Qualitative Research Why qualitative? And What’s different! Subjective quality of data – LOT to offer via stories, experiences and narratives Reality is constructed socially. As a result, probing and rambling need critical attention Go Qualitative when you do not know enough to quantify. Remember that quantitative tools have finite options! Qualitative research needs one to identify our values and bias because our questions and thoughts often flow from our own value systems and interests. Qualitative interviews conducted as ‘insiders’, where you maintain a closer social relationship with the participant.
Qualitative Research Understanding sampling Q. I am part of the Admin team at PRIA and want to find out what you think of the beverages available at PRIA’s offices. What are the various sampling methods I can use? 1. Convenience Sampling: ‘Convenient’ because those being studied are available at the time of sampling. However, I will miss out those that are not available in the room. 2. Snowballing: I will start by selecting one of the directors because they all drink a LOT of coffee. The directors will then connect me with others. Useful when a certain group is being studied, but has a risk element. In this case, who would the directors refer me to? 3. Quota Sampling: I will start by identifying the categories that are important to the study, and then picking a sample within them. What are the categories of beverages available at PRIA? 4. Purposive Sampling: Used to serve a very specific need or purpose. If I only want to know what people think about the coffee, and I know that is exactly what the directors consume, then it is them I will go to.
Qualitative Research Methods of data collection Participant and non participant observation Open ended or Semi Structured Interviews / Questionnaires Focussed Group Discussions Case study approaches
Interpretation, analysis and organisation Reflections Interpretation and analysis are not the end of the research process! Are the meanings you ascribe to people’s words and actions. “What does this mean”, “what am I hearing”, “how does this answer our question” People’s ramble, their expressions, hesitations, feelings etc can often tell a story Analysis & Synthesis To analyse means to take apart. To synthesise means to put something together. When you analyse information and ideas, you take it to pieces and then see what kinds of categories, patterns, trends, relationships can be developed
Qualitative Research Organising information - Two broad ways to organise data: - Qualitative data can either be organised through quantification, and the use of statements and quotes. Example: Five out of the six respondents interviewed liked the coffee, with one of them saying that he enjoyed the fact that he could control the amount of milk per cup, and that this was a facility unavailable in most machines. One of the respondents said it was too hot to drink coffee, and she was upset that cold coffee was not made available. - Or through the assigning of variables, themes and labels like gender, type of drink consumed, number of cups consumed, etc. - This process is called coding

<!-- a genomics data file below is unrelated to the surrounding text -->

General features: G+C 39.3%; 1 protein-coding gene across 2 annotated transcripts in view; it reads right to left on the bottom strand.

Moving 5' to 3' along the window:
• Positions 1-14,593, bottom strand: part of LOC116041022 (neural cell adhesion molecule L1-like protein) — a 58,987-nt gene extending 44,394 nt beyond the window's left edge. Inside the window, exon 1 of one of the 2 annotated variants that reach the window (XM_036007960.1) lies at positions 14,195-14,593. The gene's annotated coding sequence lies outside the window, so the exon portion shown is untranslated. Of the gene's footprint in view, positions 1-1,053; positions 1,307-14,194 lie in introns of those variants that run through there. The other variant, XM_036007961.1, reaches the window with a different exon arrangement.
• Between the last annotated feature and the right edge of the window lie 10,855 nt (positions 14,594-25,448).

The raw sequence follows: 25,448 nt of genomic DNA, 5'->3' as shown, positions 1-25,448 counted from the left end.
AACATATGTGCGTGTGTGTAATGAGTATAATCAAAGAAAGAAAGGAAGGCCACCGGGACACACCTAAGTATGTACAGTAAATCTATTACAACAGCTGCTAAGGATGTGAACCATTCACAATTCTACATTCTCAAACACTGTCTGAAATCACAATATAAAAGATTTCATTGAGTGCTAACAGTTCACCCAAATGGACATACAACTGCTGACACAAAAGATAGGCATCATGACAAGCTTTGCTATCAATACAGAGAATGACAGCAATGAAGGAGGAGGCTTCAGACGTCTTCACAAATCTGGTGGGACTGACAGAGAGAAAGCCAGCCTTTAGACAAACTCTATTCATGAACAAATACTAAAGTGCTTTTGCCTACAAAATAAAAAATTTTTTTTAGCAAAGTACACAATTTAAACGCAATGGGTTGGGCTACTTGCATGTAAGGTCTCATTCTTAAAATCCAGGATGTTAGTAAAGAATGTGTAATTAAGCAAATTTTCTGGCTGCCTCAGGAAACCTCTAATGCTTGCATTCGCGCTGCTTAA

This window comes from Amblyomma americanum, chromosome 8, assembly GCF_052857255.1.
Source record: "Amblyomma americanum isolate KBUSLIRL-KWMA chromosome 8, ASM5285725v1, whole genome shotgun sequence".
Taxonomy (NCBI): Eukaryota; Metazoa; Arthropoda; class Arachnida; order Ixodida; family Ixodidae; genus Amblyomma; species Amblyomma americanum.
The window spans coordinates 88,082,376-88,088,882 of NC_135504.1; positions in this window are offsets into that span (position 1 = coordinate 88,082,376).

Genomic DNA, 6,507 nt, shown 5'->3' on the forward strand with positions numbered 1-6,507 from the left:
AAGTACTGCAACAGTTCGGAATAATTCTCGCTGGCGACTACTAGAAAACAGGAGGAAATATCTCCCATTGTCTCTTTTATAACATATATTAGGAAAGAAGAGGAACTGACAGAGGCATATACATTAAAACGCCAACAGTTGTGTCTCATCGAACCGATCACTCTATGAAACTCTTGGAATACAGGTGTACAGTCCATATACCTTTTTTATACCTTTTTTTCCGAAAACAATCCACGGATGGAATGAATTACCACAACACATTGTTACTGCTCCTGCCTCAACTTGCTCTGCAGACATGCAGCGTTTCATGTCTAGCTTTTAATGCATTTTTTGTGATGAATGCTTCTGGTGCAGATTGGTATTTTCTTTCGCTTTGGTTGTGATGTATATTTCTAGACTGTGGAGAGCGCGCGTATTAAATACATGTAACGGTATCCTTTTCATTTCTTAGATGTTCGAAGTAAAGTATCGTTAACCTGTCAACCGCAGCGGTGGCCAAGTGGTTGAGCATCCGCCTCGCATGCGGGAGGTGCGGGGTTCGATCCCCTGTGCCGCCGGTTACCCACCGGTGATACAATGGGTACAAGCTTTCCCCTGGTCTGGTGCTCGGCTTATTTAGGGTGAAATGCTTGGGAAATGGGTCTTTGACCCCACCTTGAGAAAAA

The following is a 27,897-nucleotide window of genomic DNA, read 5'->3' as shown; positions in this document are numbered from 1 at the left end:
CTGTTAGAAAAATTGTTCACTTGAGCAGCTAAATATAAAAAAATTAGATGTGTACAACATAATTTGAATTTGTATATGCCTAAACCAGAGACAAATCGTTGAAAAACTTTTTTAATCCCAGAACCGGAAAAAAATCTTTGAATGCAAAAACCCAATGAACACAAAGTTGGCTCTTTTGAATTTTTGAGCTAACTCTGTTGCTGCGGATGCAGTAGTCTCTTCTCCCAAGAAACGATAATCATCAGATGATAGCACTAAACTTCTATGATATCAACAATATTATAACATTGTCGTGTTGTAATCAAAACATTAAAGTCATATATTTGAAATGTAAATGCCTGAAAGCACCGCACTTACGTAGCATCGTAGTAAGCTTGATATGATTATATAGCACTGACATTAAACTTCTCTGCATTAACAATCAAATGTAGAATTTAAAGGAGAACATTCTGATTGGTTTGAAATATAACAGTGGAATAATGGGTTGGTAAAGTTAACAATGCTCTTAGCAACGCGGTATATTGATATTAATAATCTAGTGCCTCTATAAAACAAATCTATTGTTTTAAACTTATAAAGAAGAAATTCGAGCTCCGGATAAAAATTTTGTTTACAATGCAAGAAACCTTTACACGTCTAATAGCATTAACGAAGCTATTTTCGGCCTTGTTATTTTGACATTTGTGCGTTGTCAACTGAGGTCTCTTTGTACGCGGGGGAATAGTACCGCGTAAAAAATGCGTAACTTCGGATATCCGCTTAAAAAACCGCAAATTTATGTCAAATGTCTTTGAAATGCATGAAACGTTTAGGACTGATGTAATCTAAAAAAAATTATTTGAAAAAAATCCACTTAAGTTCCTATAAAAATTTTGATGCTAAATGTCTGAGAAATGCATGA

Qualitative Research Analysing a case study Q. What constitutes a ‘Case’ - A ‘Case’ can be a person / people, groups, critical events, communities, settlements, etc. - A ‘Case’ can be either one piece of analysis, or an analysis could be made up of various ‘Cases’. Think about a settlement and how it fits into both these categories. - Data can consist of interview data, observational data, records, impressions and statements, diary entries, and any other information - A case is a bounded system. Either ‘time’ or ‘space – geography’ restrict it.
Qualitative Research Constructing Case Studies Analysing a case study Assemble the raw case data Construct a case record Write a case study narrative
Qualitative Research Understanding coding Step 1: Read. - Browse through all your data, irrespective of which method you utilised Step 2: Labels / Coding - In each separate transcript / case study / interview, start using labels for important words, phrases, sentences, sections and paragraphs - Labels can be for whatever you feel is relevant - Actions, activities, concepts, differences, opinions, processes Step 2. 5: Relevant? ! What’s relevant? - Something that’s repeated several times or assigned importance to by the interviewee Something that surprises you or is unexpected Something that connects with an article or report that you may have read Or something that reminds you of a theory or concept or contradicts one Something that shows underlying patterns Or anything else!
Qualitative Research Understanding coding Step 3: Re-label into themes - Bring the important and similar codes together into common ones Step 4: Look for other variables - Education Age Income And many more Step 5: Frequency count Step 6: Findings
Qualitative Research Pitfalls - Thematic analysis is not quotations! Use quotes as statements to substantiate - Data collection questions are not your themes - Do not get carried away. The analysis must remain grounded in the data